Not "bloggers." And definitely not people like Pamela Geller and Robert Spencer and Geert Wilders.

439 infidel4ever  Fri, May 1, 2009 4:07:47pm

Mein Kampf is banned in the Netherlands from being sold in bookstores etc. It is however available in the regular public library, but cannot be taken out. So if I wanted to I could go to my local library and read it there. They have 3 copies (Dutch translations).

Also available are:

Adolf Hitlers Mein Kampf [Boek] : geschiedenis - fragmenten - commentaren Werner Maser 1998 (history, excerpts, commentary)

Hitlers brieven en notities [Boek] : zijn wereldbeeld in handgeschreven documenten Adolf Hitler 2004 (Hitlers letters and notes, his world view in handwritten documents)

Hitlers tafelgesprekken [Boek] Adolf Hitler 1980 (Hitlers table conversations)

Not to mention the internet...

440 Vik  Fri, May 1, 2009 4:21:48pm

re: #438 Charles

What violence? Who are you protecting yourself from?

A case in point may be the "sudden jihad" violence, such as that which you have documented in Dearborn, Seattle, North Carolina, etc. I submit that the mechanism (as per my comment #384) which produces Islamic terrorists in so many nations around the world, is likely the same mechanism that produced these instances of sudden jihad here in the U.S.

Also, since this mechanism is well-established around the world, it is necessary to take steps to prevent it from producing further violence here in the U.S.

The existing U.S. laws, may not be sufficient - we may need a new law, which would not be shocking - new laws are passed all the time to deal with new situations. After all, the U.K., France, the Netherlands, etc., all also had laws, which proved insufficient, precisely for the reason I outlined in #384:

Unable to predict in advance which of the people in the mosques will randomly decide to commit mass murder, the society is paralyzed. Locking up the killers doesn't protect you from the next ones to respond to the imams' incitement to commit murder. As a result only one side in the conflict between Muslims who follow the Koran, and Westerners, is armed -- namely, the Muslims. This is why France, Germany, England, etc. etc. etc. are losing the war against Islam.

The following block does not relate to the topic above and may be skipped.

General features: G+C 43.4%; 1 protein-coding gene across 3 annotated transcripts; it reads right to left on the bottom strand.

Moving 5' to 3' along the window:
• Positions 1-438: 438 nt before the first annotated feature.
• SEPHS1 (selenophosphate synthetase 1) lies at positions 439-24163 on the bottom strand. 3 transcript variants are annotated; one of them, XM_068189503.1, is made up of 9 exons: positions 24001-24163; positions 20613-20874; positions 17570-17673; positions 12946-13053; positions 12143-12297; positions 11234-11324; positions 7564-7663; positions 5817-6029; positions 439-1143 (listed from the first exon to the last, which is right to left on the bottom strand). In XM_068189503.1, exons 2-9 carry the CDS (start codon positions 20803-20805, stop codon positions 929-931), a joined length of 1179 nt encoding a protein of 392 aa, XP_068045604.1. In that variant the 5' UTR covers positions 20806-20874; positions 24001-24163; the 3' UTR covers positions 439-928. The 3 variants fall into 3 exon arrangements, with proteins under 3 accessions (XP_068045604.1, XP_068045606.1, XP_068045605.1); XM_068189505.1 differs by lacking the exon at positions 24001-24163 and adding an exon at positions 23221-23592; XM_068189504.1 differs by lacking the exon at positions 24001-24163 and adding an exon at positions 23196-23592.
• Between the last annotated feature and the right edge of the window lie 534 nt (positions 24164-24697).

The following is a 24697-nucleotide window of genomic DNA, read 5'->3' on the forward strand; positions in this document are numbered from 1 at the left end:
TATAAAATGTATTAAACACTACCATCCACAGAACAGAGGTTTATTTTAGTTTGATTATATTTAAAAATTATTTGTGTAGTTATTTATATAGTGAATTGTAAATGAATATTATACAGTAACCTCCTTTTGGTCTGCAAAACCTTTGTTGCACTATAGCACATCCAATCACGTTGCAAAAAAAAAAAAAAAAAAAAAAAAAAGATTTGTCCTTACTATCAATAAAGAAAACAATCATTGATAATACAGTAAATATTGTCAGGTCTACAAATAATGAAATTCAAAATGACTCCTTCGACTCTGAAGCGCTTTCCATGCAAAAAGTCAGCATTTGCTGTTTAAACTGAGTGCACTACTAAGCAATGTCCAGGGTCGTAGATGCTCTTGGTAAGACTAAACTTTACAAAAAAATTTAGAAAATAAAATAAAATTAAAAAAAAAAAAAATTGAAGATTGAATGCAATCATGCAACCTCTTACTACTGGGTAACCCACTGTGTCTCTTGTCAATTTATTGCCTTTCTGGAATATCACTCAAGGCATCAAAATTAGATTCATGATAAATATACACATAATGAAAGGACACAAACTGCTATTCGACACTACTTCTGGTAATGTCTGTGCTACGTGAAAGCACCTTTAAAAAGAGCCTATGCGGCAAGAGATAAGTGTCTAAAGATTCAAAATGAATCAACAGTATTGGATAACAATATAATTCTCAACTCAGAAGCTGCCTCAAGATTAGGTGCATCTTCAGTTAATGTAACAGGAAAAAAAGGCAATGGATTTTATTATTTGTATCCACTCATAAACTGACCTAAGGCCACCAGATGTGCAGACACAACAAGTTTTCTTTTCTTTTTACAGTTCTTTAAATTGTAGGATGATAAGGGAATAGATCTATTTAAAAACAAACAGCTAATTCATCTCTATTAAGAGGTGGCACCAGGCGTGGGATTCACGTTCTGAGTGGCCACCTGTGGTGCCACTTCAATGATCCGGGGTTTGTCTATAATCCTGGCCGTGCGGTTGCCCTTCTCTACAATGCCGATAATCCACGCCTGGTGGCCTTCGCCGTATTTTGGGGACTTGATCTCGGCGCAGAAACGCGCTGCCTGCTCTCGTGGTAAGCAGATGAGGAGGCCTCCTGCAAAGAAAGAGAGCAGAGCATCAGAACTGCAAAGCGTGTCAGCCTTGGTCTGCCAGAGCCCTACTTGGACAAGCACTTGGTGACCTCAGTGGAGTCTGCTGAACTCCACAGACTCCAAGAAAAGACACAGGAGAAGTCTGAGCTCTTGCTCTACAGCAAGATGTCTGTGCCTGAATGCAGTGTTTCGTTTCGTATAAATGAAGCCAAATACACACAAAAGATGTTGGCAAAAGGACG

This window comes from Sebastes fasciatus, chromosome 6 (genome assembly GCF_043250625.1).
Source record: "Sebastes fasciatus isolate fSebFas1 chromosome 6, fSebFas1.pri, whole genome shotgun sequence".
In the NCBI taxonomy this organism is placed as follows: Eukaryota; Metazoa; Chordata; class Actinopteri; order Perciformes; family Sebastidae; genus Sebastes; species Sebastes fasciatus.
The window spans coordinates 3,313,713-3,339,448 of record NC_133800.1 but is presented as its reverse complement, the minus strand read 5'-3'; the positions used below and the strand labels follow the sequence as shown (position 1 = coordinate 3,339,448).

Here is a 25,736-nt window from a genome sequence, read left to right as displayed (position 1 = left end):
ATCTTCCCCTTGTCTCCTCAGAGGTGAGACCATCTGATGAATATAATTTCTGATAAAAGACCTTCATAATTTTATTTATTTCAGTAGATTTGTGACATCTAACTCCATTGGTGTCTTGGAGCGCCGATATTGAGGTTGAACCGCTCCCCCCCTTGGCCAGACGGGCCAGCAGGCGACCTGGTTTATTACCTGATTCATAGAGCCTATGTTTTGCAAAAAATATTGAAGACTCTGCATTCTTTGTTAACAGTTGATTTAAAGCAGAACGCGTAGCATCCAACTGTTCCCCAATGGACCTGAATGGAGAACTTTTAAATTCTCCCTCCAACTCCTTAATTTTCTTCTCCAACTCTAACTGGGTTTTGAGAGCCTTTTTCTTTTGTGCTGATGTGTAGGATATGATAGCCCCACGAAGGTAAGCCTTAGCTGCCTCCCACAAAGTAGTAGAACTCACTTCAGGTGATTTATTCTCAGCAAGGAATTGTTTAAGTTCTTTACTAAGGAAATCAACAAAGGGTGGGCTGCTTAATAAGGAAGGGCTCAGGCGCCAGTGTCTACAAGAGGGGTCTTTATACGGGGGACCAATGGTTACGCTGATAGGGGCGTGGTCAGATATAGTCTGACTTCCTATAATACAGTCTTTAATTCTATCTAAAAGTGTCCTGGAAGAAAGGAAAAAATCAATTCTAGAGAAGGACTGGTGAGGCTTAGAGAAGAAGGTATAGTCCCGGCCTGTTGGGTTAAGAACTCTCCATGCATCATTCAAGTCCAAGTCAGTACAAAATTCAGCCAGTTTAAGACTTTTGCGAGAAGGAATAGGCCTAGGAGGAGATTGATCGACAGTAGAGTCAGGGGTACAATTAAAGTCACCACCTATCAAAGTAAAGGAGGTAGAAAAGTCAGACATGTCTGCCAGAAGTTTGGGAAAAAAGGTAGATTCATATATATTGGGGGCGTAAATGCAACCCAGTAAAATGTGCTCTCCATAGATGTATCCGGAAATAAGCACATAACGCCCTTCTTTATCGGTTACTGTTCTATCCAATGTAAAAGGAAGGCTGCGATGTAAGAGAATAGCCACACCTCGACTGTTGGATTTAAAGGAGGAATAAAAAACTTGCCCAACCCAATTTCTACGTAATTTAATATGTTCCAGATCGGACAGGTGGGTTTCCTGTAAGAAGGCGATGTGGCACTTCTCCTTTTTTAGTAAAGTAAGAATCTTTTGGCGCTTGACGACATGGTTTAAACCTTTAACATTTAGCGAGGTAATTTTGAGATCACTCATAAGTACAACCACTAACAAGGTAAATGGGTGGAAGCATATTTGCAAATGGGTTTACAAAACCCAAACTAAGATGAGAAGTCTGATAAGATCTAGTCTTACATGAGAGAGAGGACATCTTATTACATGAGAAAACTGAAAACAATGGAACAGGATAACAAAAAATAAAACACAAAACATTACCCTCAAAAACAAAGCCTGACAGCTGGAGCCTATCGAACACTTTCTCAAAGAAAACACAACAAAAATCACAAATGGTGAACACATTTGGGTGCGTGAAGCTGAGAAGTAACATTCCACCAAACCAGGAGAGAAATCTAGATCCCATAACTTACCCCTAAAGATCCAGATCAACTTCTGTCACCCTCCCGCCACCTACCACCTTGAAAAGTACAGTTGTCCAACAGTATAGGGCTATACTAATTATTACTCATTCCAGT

Per your excellent question:

And you propose to do that by restricting the freedom of religion of Muslims?

I really haven't proposed anything specific yet. I think it's going to take a lot of us putting our heads together to come up with an effective approach. Your question goes to the heart of the issue - what exactly are we going to do in the U.S., that they didn't do in the UK, Germany, France, etc. etc., so as to protect us from what has happened in those nations?

441 stuiec  Fri, May 1, 2009 4:26:38pm

re: #438 Charles

What violence? Who are you protecting yourself from? The guy who runs the halal meat shop on Washington Boulevard?

No. The limo driver at LAX.

And the imam at the mosque in Lodi.

And the pizza deliveryman and his friends in Cherry Hill, near Fort Dix.

Or the six upstanding citizens of Miami who must be innocent of plotting to blow up the Sears Tower because they haven't been convicted in two trials, but are somehow still facing a third trial.

Or the two ex-cons who robbed a series of gas stations in L.A. in hopes of financing the arms for their personal jihad on synagogues and military installations.

Nope, no Islamic extremist incitement in America. Nothing to see here, move along.

442 Charles Johnson  Fri, May 1, 2009 4:39:07pm

re: #441 stuiec

No. The limo driver at LAX.

And the imam at the mosque in Lodi.

And the pizza deliveryman and his friends in Cherry Hill, near Fort Dix.

Or the six upstanding citizens of Miami who must be innocent of plotting to blow up the Sears Tower because they haven't been convicted in two trials, but are somehow still facing a third trial.

Or the two ex-cons who robbed a series of gas stations in L.A. in hopes of financing the arms for their personal jihad on synagogues and military installations.

Nope, no Islamic extremist incitement in America. Nothing to see here, move along.

And all of them were caught and/or stopped by law enforcement.

Got anything more recent than two-to-eight years ago?

443 Charles Johnson  Fri, May 1, 2009 4:45:23pm

re: #441 stuiec